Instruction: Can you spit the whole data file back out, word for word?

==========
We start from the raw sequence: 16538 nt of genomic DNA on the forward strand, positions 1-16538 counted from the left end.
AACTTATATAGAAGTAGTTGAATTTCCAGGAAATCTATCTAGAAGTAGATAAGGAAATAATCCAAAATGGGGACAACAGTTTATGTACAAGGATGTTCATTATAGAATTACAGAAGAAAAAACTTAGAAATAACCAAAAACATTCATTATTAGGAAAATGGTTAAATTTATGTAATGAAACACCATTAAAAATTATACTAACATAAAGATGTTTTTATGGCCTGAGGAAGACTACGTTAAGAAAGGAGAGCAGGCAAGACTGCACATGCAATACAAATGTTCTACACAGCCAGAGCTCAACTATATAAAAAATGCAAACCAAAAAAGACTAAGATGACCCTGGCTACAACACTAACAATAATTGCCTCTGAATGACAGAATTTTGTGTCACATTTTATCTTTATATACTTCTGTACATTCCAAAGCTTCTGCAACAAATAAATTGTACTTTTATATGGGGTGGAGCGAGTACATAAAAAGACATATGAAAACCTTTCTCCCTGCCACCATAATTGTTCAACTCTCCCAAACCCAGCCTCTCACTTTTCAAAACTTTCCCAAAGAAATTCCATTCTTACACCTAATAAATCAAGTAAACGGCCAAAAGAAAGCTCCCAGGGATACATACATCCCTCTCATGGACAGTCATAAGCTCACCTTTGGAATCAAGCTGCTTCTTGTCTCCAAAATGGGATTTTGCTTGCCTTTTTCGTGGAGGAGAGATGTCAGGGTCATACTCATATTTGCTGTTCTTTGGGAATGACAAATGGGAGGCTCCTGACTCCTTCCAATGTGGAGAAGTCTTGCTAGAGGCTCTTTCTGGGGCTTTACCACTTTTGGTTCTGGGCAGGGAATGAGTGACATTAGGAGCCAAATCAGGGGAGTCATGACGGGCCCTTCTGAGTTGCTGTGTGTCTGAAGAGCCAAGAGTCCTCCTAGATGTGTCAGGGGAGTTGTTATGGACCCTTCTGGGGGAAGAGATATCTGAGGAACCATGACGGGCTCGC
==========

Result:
We start from the raw sequence: 16538 nt of genomic DNA on the forward strand, positions 1-16538 counted from the left end.
AACTTATATAGAAGTAGTTGAATTTCCAGGAAATCTATCTAGAAGTAGATAAGGAAATAATCCAAAATGGGGACAACAGTTTATGTACAAGGATGTTCATTATAGAATTACAGAAGAAAAAACTTAGAAATAACCAAAAACATTCATTATTAGGAAAATGGTTAAATTTATGTAATGAAACACCATTAAAAATTATACTAACATAAAGATGTTTTTATGGCCTGAGGAAGACTACGTTAAGAAAGGAGAGCAGGCAAGACTGCACATGCAATACAAATGTTCTACACAGCCAGAGCTCAACTATATAAAAAATGCAAACCAAAAAAGACTAAGATGACCCTGGCTACAACACTAACAATAATTGCCTCTGAATGACAGAATTTTGTGTCACATTTTATCTTTATATACTTCTGTACATTCCAAAGCTTCTGCAACAAATAAATTGTACTTTTATATGGGGTGGAGCGAGTACATAAAAAGACATATGAAAACCTTTCTCCCTGCCACCATAATTGTTCAACTCTCCCAAACCCAGCCTCTCACTTTTCAAAACTTTCCCAAAGAAATTCCATTCTTACACCTAATAAATCAAGTAAACGGCCAAAAGAAAGCTCCCAGGGATACATACATCCCTCTCATGGACAGTCATAAGCTCACCTTTGGAATCAAGCTGCTTCTTGTCTCCAAAATGGGATTTTGCTTGCCTTTTTCGTGGAGGAGAGATGTCAGGGTCATACTCATATTTGCTGTTCTTTGGGAATGACAAATGGGAGGCTCCTGACTCCTTCCAATGTGGAGAAGTCTTGCTAGAGGCTCTTTCTGGGGCTTTACCACTTTTGGTTCTGGGCAGGGAATGAGTGACATTAGGAGCCAAATCAGGGGAGTCATGACGGGCCCTTCTGAGTTGCTGTGTGTCTGAAGAGCCAAGAGTCCTCCTAGATGTGTCAGGGGAGTTGTTATGGACCCTTCTGGGGGAAGAGATATCTGAGGAACCATGACGGGCTCGC